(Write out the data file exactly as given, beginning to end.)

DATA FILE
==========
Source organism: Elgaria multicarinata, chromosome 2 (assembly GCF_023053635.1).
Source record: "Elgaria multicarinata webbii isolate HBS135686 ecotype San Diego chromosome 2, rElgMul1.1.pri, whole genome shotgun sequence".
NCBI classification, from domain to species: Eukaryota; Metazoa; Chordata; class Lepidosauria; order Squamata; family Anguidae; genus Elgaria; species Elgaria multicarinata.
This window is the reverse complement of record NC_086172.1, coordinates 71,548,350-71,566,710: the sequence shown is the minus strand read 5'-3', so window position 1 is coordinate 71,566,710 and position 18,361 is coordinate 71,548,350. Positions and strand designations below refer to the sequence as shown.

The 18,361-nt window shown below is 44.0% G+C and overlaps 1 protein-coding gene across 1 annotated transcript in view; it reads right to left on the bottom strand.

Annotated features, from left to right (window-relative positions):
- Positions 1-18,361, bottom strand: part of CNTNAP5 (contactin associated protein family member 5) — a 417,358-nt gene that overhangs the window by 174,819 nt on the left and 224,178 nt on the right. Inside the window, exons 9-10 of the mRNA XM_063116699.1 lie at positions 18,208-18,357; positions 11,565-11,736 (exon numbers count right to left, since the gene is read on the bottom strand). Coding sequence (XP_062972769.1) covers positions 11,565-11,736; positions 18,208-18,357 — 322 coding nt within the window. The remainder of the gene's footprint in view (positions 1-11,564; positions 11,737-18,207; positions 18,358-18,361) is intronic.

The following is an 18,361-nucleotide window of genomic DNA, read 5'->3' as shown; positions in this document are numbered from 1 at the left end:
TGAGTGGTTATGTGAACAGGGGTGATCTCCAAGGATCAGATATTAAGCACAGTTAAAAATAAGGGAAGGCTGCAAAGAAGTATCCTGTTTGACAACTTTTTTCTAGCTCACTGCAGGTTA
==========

Source organism: Elgaria multicarinata, chromosome 2 (assembly GCF_023053635.1).
Source record: "Elgaria multicarinata webbii isolate HBS135686 ecotype San Diego chromosome 2, rElgMul1.1.pri, whole genome shotgun sequence".
NCBI classification, from domain to species: Eukaryota; Metazoa; Chordata; class Lepidosauria; order Squamata; family Anguidae; genus Elgaria; species Elgaria multicarinata.
This window is the reverse complement of record NC_086172.1, coordinates 71,548,350-71,566,710: the sequence shown is the minus strand read 5'-3', so window position 1 is coordinate 71,566,710 and position 18,361 is coordinate 71,548,350. Positions and strand designations below refer to the sequence as shown.

The 18,361-nt window shown below is 44.0% G+C and overlaps 1 protein-coding gene across 1 annotated transcript in view; it reads right to left on the bottom strand.

Annotated features, from left to right (window-relative positions):
- Positions 1-18,361, bottom strand: part of CNTNAP5 (contactin associated protein family member 5) — a 417,358-nt gene that overhangs the window by 174,819 nt on the left and 224,178 nt on the right. Inside the window, exons 9-10 of the mRNA XM_063116699.1 lie at positions 18,208-18,357; positions 11,565-11,736 (exon numbers count right to left, since the gene is read on the bottom strand). Coding sequence (XP_062972769.1) covers positions 11,565-11,736; positions 18,208-18,357 — 322 coding nt within the window. The remainder of the gene's footprint in view (positions 1-11,564; positions 11,737-18,207; positions 18,358-18,361) is intronic.

The following is an 18,361-nucleotide window of genomic DNA, read 5'->3' as shown; positions in this document are numbered from 1 at the left end:
TGAGTGGTTATGTGAACAGGGGTGATCTCCAAGGATCAGATATTAAGCACAGTTAAAAATAAGGGAAGGCTGCAAAGAAGTATCCTGTTTGACAACTTTTTTCTAGCTCACTGCAGGTTA